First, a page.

The lesson for today? We should not be afraid of honest gain to make a life for our families into the future. We should not be afraid to work hard and make something of ourselves. But we should be on our guard, for it’s all too easy to reach one step too far, to reach beyond faith, and to take that which God hasn’t given.
To count on the world, rather than God.
Joshua sent men from Jericho to Ai, which is near Beth-aven, east of Bethel, and said to them, “Go up and spy out the land.” And the men went up and spied out Ai. And they returned to Joshua and said to him, “Do not have all the people go up, but let about two or three thousand men go up and attack Ai. Do not make the whole people toil up there, for they are few.” -Joshua 7:2-3
Israel just crossed the Jordan a few weeks back, and is riding high on the defeat of Jericho. There are three more strongholds they must conquer before they can claim the high ground of the central ridge running through the Land, a strong point impervious to chariots, easy to defend, and difficult to take.
So Joshua sends out some spies to check out Ai —”a ruin”— and see what sort of military force is going to be needed. The spies come back and say, “just send a couple of thousand men, this will be easy peasy.” Joshua sends the men required…
And they are routed.
We learn, in Joshua 8, that 12,000 Canaanites are killed at Ai. Joshua sent 3000 to oppose them. How could they have been so wrong?
And so the world we live into day. Our leaders send out forecasters into the future, trying to figure out the lay of the land, and what’s going to be required to make it through the next ten years. And just like Joshua’s spies, these forecasters consistently underrate the problems, and consistently send in too few men to do the job at hand. Like Joshua, our leaders are misled by experts and spies, taking the wrong turn every time they get the chance.
Maybe the situation in Israel before Ai is closer to America in the 21st Century than we’d like to believe. Maybe God is giving up the leadership we deserve. Maybe God is ensuring our leadership is consistently getting the wrong information, so we are ultimately faced with the consequences of our sin.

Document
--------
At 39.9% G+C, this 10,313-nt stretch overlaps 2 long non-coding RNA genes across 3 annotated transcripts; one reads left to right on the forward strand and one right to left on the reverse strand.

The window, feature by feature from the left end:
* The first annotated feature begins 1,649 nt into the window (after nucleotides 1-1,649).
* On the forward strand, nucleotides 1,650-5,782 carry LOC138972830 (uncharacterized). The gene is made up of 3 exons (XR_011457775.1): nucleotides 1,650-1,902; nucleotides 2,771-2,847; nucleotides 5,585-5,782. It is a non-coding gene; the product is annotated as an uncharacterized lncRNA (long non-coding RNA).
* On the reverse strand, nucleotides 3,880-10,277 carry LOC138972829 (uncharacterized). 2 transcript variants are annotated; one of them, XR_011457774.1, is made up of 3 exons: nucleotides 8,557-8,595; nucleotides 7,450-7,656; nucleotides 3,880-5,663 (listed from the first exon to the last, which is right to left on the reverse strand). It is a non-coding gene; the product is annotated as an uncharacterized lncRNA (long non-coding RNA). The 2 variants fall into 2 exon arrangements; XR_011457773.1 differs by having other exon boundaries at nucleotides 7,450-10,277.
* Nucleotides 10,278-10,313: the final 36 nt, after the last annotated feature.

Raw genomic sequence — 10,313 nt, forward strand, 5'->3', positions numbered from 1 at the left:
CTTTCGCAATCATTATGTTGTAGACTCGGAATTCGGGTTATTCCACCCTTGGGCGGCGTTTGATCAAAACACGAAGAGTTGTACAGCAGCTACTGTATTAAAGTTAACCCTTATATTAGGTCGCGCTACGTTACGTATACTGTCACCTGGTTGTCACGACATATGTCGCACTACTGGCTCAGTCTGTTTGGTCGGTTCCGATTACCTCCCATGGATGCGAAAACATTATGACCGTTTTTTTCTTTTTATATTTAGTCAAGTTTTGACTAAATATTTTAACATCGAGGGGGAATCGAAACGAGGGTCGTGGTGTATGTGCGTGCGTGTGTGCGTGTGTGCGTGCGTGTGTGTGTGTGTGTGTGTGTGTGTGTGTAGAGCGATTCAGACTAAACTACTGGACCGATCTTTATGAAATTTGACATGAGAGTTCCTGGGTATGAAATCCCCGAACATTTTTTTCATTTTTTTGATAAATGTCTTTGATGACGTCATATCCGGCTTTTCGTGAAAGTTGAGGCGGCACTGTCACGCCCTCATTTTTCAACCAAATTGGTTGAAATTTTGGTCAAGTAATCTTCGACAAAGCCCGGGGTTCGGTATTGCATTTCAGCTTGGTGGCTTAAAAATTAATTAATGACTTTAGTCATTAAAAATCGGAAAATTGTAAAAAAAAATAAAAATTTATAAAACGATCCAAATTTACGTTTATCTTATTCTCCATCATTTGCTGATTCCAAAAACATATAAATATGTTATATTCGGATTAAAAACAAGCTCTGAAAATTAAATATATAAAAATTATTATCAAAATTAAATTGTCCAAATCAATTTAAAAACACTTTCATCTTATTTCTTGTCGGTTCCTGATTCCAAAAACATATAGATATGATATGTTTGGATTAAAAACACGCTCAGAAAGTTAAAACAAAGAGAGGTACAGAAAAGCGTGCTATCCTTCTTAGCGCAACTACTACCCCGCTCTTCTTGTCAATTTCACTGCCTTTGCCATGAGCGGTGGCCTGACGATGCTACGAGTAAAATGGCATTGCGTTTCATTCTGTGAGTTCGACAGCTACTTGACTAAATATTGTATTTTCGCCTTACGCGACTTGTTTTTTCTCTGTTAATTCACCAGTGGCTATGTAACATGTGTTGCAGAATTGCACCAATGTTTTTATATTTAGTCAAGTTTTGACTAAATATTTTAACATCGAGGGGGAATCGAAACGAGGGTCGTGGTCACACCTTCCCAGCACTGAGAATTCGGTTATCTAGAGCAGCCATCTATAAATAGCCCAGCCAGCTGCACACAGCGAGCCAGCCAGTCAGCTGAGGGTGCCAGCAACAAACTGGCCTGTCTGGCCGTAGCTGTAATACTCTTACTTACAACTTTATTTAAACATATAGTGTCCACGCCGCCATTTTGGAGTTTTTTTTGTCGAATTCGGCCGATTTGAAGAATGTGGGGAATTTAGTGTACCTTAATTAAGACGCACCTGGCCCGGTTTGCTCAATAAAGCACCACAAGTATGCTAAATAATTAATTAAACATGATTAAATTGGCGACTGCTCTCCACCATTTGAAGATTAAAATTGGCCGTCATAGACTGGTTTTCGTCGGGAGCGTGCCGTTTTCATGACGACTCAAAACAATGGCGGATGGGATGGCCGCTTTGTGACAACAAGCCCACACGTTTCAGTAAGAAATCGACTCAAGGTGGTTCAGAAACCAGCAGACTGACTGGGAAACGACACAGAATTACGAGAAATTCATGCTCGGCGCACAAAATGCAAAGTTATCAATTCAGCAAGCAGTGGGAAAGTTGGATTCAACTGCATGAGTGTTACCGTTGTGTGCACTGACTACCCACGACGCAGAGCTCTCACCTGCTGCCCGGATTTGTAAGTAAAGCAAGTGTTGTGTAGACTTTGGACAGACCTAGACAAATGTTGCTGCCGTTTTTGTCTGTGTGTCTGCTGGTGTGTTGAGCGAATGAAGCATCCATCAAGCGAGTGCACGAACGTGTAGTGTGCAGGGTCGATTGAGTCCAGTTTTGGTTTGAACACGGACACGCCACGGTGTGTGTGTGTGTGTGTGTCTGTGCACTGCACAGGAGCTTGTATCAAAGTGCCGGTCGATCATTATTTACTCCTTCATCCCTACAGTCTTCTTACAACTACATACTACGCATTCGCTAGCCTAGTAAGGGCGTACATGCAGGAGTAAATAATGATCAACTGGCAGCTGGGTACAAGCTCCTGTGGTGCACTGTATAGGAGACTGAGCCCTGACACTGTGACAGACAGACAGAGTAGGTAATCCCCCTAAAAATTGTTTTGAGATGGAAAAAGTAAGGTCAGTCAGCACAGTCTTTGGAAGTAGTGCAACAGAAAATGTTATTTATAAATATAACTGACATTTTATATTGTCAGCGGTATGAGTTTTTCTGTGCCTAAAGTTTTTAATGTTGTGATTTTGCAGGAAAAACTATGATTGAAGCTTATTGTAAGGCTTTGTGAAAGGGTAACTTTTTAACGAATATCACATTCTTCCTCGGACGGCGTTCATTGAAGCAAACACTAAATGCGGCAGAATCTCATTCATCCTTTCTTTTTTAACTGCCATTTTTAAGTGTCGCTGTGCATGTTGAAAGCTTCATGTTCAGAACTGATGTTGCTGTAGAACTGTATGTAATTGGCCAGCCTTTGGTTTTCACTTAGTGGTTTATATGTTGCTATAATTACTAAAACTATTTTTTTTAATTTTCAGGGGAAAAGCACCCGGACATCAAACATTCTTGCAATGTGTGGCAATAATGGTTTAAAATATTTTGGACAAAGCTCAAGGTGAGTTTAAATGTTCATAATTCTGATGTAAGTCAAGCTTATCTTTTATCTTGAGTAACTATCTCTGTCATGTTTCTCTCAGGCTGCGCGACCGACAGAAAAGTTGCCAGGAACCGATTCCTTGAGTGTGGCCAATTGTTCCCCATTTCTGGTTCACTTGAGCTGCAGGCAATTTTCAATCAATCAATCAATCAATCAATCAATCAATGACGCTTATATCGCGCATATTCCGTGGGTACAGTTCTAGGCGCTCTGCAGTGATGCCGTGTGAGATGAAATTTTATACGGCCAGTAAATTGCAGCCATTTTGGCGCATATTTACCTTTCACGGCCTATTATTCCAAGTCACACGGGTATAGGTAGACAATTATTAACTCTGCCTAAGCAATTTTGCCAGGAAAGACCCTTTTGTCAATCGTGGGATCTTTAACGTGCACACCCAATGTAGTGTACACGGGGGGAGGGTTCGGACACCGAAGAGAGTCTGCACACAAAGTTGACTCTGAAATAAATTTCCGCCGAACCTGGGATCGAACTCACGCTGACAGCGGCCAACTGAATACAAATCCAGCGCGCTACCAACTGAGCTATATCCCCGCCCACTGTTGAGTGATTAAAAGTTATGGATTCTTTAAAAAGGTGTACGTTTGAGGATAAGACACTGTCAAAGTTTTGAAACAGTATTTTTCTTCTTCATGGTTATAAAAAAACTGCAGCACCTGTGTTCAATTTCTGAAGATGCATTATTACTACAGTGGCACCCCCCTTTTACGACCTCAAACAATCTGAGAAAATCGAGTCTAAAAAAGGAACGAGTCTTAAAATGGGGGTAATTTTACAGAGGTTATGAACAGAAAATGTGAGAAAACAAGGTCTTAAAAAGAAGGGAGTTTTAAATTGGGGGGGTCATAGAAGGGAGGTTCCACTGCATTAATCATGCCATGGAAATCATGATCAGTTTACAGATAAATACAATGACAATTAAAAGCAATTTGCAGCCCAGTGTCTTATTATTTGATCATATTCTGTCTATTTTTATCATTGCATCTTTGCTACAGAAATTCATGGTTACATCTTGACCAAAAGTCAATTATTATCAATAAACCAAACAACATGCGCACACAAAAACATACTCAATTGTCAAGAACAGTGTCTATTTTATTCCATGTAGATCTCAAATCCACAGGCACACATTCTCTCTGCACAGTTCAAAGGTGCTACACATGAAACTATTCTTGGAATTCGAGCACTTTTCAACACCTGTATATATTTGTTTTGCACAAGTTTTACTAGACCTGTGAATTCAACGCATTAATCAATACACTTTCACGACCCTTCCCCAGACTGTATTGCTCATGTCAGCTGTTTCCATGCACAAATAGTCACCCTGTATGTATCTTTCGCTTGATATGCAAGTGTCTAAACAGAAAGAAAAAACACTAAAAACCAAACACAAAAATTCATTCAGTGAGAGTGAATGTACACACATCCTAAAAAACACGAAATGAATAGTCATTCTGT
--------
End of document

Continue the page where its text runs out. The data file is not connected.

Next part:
Maybe, just maybe, it’s about time we started seeing America for what it really is —a nation of people who shake their fist in the face of God each and every day. We think we’re getting away with it, because we’re still rich, because our plans still “work,” because we’re still the greatest country on the face of the Earth.
We like to point to the Preachers and Pastors of the 1700’s, and show how they called the people around them to greatness. To the political speakers of the Second World War, and how they called the people of a nation to greatness.
What we miss is the intermixed calls to repentance. The call to morality, the call to self control, the call to individual independence, the fountain of national independence.
The next time the spies who foray into the future come back and say, “we only need a couple of thousand men to defeat that stronghold,” remember Joshua at Ai, and the sin of Achan that caused the best laid plans of an entire nation to be defeated.
This week we’re talking about the fall of Jericho, including the appearance of the Captain of the Armies of the Lord, and the problem of the devotion to destruction.
This week we’re passing over the Jordan Rover with Joshua. We’ll discuss the first Passover in the Land, the Circumcision of Israel, the Memorial Stones, and a few other things in preparing for the first big battle at Jericho.